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Glasilo Magazine Excerpt:
Mushy Bread and Apples

by Anne Urbancic: Canadian Slovenian Historical Society

This article was published in the September / October 2005 issue of
Glasilo Magazine. Our magazine helps build community. We value your support.

A mysterious fire broke out on a rusty old ship moored near a scrap yard factory in La Spezia, Italy. Nothing could be done to save her. The dark smoke billowing through the lazy summer clouds of an Italian July day in 1982 announced the passing of a magnificent mechanical creature, a powerful sailing vessel that, even as she died, would be remembered by thousands of recent Canadians for having brought them to a new life in Canada. The ship was the Leonardo da Vinci, a modern, sleek liner whose precious cargo of new energy, new attitudes, and new immigrants began arriving at Pier 21 in Halifax in 1960. With each Atlantic crossing, she carried more than 1300 passengers, more than 1300 fears, more than 1300 hopes. On September 12, 1966, when she docked at Pier 21, the famous point of destination for so many new Canadians, among those passengers was a thin young man, arriving from an internment camp in Italy. His heart held no fear; his eyes shone with the hope of a new beginning. He had no money, only a suitcase, some bread and some apples. His travel documents identified him as Valentin Batic.

Almost 40 years have passed since that day, when the first nips of early Canadian fall welcomed the young Slovenian man. Recently, on an evening announcing the first cool touch of another autumn in Canada, Fr. Batic, celebrating 25 years of ordination and service to the Canadian Slovenian community in the Toronto area, recalled those first few months in Canada and retold the story of his arrival to his adopted home.

The sea passage from Naples had been tiring, but not uncomfortable. The ship arrived in Halifax early that September morning. The young man took deep breaths of the clean, fresh smell of Canada, because the crisp air reminded him of Europe. He had immediately decided that Canada would not be some strange land for him, but truly home, so he couldnít wait to board the Toronto-bound train to begin his new life. As soon as the Leonardo da Vinci docked, he impatiently grabbed his suitcases and hurried to the head of the document processing line. He bustled past the long column of tired and bewildered fellow passengers, absolutely certain that his first steps in Canada presaged a fantastic future. He was an auto electrician by trade and although he could not speak English, he had no doubt that he would soon find employment; but the RCMP had other ideas. They quickly stopped him and sent him to the back of the document processing line to wait his assigned turn.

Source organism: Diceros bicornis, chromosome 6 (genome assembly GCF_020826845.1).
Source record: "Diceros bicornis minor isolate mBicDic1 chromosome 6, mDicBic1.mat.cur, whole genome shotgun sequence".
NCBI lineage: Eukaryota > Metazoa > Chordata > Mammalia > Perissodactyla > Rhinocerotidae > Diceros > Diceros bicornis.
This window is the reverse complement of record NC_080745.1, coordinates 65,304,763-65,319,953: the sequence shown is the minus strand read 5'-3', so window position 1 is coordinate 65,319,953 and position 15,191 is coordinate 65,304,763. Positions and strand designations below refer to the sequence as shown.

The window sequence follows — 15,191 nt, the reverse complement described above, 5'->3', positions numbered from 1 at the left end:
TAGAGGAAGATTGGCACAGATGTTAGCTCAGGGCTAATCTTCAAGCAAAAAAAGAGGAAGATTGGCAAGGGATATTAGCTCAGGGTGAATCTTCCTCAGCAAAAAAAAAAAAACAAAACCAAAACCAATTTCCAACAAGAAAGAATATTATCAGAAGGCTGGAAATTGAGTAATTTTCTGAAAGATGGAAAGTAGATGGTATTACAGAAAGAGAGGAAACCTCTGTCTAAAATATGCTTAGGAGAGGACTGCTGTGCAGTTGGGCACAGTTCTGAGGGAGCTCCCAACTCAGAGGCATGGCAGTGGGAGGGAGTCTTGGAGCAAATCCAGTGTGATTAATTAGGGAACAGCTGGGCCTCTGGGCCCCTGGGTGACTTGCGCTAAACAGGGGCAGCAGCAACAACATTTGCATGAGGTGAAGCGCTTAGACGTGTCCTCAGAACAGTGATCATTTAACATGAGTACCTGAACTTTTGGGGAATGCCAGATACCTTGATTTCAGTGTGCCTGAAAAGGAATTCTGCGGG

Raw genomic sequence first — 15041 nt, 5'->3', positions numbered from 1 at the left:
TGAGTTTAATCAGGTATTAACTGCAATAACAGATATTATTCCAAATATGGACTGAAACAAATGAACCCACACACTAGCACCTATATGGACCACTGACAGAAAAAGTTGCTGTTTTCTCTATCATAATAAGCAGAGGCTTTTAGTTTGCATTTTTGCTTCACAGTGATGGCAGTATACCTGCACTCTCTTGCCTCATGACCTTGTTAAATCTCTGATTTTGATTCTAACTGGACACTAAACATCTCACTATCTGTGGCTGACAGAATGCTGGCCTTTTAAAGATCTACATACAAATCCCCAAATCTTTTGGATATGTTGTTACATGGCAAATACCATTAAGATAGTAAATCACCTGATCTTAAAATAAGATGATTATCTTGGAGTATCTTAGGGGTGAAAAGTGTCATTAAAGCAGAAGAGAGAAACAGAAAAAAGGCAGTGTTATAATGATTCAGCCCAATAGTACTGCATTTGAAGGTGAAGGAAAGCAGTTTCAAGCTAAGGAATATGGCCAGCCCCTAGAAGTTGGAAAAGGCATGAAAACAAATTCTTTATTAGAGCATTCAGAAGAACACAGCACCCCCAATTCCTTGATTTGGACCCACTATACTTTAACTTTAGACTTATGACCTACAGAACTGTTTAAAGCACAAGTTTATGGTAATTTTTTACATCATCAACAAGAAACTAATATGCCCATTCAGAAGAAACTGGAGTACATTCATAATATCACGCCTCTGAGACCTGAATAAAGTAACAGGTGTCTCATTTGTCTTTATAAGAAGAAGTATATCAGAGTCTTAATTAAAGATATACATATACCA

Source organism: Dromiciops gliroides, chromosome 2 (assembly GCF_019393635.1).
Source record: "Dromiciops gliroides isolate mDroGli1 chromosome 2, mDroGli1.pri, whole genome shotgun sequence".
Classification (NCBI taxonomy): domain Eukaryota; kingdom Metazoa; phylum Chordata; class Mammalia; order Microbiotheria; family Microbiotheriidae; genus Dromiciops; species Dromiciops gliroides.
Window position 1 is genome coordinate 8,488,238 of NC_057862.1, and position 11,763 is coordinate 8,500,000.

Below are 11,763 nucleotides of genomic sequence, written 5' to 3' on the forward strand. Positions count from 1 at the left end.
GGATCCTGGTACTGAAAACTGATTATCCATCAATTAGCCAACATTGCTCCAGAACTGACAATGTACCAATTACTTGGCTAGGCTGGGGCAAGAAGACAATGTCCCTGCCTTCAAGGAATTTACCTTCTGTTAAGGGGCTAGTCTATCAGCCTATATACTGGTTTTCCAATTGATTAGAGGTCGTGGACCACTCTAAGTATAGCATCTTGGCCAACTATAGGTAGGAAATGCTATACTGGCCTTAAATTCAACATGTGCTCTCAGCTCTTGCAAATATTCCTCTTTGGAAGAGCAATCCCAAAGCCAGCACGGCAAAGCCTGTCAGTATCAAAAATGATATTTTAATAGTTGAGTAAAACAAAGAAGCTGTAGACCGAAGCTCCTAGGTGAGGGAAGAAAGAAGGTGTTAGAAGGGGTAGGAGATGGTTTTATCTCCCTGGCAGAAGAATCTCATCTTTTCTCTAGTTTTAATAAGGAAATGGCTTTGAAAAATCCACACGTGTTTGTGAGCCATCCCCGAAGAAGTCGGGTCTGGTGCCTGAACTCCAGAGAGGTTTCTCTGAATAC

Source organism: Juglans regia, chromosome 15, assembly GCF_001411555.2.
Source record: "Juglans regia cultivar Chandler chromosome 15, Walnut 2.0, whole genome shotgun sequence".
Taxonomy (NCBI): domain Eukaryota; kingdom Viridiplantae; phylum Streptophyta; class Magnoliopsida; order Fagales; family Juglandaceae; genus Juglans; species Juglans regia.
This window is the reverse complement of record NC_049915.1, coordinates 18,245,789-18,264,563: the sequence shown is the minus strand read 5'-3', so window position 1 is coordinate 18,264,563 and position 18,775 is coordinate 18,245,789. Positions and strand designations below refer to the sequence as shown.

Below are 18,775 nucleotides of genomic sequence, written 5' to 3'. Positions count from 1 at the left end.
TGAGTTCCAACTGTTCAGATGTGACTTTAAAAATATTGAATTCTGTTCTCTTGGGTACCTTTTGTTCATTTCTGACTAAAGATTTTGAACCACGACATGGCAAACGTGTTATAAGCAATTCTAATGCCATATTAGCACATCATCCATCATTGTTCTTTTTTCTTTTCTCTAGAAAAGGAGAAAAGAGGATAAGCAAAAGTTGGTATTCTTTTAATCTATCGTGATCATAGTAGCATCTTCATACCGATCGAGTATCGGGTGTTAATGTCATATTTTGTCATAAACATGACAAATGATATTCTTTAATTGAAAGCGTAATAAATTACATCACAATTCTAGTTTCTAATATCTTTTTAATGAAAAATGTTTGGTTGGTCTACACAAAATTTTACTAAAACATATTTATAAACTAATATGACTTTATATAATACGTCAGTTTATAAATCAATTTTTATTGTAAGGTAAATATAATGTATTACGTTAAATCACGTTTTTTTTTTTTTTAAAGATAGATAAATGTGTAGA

The line-up of exhausted travelers seemed endless. At long last, when evening had already fallen, he boarded the train for Toronto. It didnít matter that the train was unbearably slow, it didnít matter that there were no other Slovenians on the train, it didnít even matter that the bread he had bought with the $20.00 government allowance (meant to see him through his first few days) was mushy. He traveled all night, awake, excited, like a child. The train stopped at Montreal. Hungry again, he spent some money on a salad. But what a salad: what viscous coloured gunk was this poured over it? Where were the vinegar and oil he was accustomed to? His first Canadian meal: mushy bread, apples and mystery salad. Never mind, this was a new country, a new life, despite the unusual bread and odd salad dressing. He eagerly looked forward to meeting the people waiting for him when he arrived at Union Station.